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23
LeastSquares Temporal Difference Learning
 In Proceedings of the Sixteenth International Conference on Machine Learning
, 1999
"... TD() is a popular family of algorithms for approximate policy evaluation in large MDPs. TD() works by incrementally updating the value function after each observed transition. It has two major drawbacks: it makes inefficient use of data, and it requires the user to manually tune a stepsize schedule ..."
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Cited by 95 (0 self)
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TD() is a popular family of algorithms for approximate policy evaluation in large MDPs. TD() works by incrementally updating the value function after each observed transition. It has two major drawbacks: it makes inefficient use of data, and it requires the user to manually tune a stepsize schedule for good performance. For the case of linear value function approximations and = 0, the LeastSquares TD (LSTD) algorithm of Bradtke and Barto (Bradtke and Barto, 1996) eliminates all stepsize parameters and improves data efficiency. This paper extends Bradtke and Barto's work in three significant ways. First, it presents a simpler derivation of the LSTD algorithm. Second, it generalizes from = 0 to arbitrary values of ; at the extreme of = 1, the resulting algorithm is shown to be a practical formulation of supervised linear regression. Third, it presents a novel, intuitive interpretation of LSTD as a modelbased reinforcement learning technique.
Technical update: Leastsquares temporal difference learning
 Machine Learning
, 2002
"... Abstract. TD(λ) is a popular family of algorithms for approximate policy evaluation in large MDPs. TD(λ) works by incrementally updating the value function after each observed transition. It has two major drawbacks: it may make inefficient use of data, and it requires the user to manually tune a ste ..."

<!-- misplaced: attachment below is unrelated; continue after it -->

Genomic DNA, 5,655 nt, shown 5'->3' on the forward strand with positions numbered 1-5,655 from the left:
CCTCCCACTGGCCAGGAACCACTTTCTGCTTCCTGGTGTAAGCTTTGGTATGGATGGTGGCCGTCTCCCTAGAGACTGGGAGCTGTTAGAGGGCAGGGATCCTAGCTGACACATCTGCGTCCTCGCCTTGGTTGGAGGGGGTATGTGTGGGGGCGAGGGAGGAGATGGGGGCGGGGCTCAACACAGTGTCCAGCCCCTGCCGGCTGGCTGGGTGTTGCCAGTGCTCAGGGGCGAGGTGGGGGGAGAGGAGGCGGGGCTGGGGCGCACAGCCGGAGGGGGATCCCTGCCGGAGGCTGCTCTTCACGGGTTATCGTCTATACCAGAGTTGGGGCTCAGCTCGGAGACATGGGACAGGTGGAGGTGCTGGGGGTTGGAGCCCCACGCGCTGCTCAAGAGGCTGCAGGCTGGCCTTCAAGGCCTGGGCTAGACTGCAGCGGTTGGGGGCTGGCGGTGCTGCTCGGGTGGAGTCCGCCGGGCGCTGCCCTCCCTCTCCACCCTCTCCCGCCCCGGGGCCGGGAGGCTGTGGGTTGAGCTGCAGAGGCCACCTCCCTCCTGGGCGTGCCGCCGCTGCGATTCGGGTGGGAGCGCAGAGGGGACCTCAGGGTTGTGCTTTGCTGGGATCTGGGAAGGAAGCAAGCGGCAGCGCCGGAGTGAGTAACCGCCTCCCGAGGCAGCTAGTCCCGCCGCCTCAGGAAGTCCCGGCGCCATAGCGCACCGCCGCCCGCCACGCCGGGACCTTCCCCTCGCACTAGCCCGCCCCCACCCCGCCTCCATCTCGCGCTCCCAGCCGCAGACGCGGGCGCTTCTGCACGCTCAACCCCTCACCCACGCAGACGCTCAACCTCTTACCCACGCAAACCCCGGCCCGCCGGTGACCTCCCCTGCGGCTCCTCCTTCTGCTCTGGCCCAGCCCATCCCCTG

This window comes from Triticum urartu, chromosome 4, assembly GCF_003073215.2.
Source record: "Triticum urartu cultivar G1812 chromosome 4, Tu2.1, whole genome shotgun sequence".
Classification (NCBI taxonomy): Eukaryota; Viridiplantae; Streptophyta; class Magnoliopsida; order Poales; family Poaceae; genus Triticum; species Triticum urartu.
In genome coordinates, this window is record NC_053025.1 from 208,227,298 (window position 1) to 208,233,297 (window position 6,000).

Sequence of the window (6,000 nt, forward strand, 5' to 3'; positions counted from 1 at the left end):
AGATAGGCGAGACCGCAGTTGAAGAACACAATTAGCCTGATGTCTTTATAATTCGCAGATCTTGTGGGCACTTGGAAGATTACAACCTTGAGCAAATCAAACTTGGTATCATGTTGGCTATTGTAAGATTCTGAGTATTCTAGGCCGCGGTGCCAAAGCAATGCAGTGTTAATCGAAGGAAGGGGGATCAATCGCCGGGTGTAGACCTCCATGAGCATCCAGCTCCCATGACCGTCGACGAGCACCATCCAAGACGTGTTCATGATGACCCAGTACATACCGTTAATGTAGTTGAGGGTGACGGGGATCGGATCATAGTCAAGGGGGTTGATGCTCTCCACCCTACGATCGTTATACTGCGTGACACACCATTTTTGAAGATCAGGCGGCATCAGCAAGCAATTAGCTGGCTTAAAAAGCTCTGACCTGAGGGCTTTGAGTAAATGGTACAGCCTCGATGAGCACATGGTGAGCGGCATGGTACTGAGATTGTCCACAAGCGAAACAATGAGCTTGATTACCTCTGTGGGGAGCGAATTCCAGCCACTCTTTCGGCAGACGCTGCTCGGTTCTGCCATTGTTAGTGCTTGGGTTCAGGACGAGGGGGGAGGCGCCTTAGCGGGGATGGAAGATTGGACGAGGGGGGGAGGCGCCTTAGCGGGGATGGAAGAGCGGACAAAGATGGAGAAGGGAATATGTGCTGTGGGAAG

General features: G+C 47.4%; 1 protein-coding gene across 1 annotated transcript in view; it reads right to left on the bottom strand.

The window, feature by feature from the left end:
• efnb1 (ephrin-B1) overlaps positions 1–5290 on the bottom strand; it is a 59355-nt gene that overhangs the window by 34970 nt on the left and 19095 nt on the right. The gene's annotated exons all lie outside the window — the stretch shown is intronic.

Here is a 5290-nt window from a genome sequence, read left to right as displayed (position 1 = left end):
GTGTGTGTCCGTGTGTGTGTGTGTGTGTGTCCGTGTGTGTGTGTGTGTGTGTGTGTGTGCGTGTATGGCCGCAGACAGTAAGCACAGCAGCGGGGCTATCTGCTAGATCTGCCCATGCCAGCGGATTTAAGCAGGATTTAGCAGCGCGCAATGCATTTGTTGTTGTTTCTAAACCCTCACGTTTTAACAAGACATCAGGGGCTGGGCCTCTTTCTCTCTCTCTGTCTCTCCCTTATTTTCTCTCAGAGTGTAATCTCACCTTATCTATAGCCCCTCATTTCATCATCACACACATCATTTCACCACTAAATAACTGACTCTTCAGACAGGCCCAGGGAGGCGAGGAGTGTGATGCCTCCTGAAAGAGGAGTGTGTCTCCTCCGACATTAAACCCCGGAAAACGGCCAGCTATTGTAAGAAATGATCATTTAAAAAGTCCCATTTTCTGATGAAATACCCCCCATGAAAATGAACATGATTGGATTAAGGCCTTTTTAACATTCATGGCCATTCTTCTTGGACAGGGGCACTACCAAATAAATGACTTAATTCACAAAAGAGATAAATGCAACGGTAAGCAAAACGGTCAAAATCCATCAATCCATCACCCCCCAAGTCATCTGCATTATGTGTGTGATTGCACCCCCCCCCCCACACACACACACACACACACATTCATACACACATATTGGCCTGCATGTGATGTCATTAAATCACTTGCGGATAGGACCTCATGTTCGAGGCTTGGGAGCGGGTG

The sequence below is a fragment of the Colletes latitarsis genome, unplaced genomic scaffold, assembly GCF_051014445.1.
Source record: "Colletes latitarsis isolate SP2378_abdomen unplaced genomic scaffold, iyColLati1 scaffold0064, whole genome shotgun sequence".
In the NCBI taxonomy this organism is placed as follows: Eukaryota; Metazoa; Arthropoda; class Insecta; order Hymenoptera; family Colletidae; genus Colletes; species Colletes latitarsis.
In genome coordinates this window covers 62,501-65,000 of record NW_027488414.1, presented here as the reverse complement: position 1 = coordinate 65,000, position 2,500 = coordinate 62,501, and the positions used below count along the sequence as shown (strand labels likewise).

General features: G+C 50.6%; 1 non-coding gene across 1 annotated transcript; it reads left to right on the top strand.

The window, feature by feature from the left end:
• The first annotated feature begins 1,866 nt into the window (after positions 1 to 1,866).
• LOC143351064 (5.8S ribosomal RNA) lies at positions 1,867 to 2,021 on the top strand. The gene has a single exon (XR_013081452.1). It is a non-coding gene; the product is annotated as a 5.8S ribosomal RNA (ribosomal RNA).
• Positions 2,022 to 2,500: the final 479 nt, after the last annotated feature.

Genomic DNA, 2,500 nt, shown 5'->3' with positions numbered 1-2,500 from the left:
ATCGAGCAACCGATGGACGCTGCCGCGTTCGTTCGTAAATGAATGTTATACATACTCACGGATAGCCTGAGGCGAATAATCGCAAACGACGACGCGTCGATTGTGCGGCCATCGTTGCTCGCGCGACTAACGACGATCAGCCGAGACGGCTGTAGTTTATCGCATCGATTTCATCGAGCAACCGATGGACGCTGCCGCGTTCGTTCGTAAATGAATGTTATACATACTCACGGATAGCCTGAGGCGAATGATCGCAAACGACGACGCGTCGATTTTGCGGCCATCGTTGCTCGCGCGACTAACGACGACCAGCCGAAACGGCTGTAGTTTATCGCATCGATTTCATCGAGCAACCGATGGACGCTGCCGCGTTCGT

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Cited by 89 (2 self)
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Abstract. TD(λ) is a popular family of algorithms for approximate policy evaluation in large MDPs. TD(λ) works by incrementally updating the value function after each observed transition. It has two major drawbacks: it may make inefficient use of data, and it requires the user to manually tune a stepsize schedule for good performance. For the case of linear value function approximations and λ = 0, the LeastSquares TD (LSTD) algorithm of Bradtke and Barto (1996, Machine learning, 22:1–3, 33–57) eliminates all stepsize parameters and improves data efficiency. This paper updates Bradtke and Barto’s work in three significant ways. First, it presents a simpler derivation of the LSTD algorithm. Second, it generalizes from λ = 0 to arbitrary values of λ; at the extreme of λ = 1, the resulting new algorithm is shown to be a practical, incremental formulation of supervised linear regression. Third, it presents a novel and intuitive interpretation of LSTD as a modelbased reinforcement learning technique.
Learning Evaluation Functions for Global Optimization and Boolean Satisfiability
 In Proc. of 15th National Conf. on Artificial Intelligence (AAAI
, 1998
"... This paper describes STAGE, a learning approach to automatically improving search performance on optimization problems. STAGE learns an evaluation function which predicts the outcome of a local search algorithm, such as hillclimbing or WALKSAT, as a function of state features along its search ..."
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Cited by 59 (3 self)
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This paper describes STAGE, a learning approach to automatically improving search performance on optimization problems. STAGE learns an evaluation function which predicts the outcome of a local search algorithm, such as hillclimbing or WALKSAT, as a function of state features along its search trajectories. The learned evaluation function is used to bias future search trajectories toward better optima. We present positive results on six largescale optimization domains.
Learning Evaluation Functions to Improve Optimization by Local Search
 Journal of Machine Learning Research
, 2000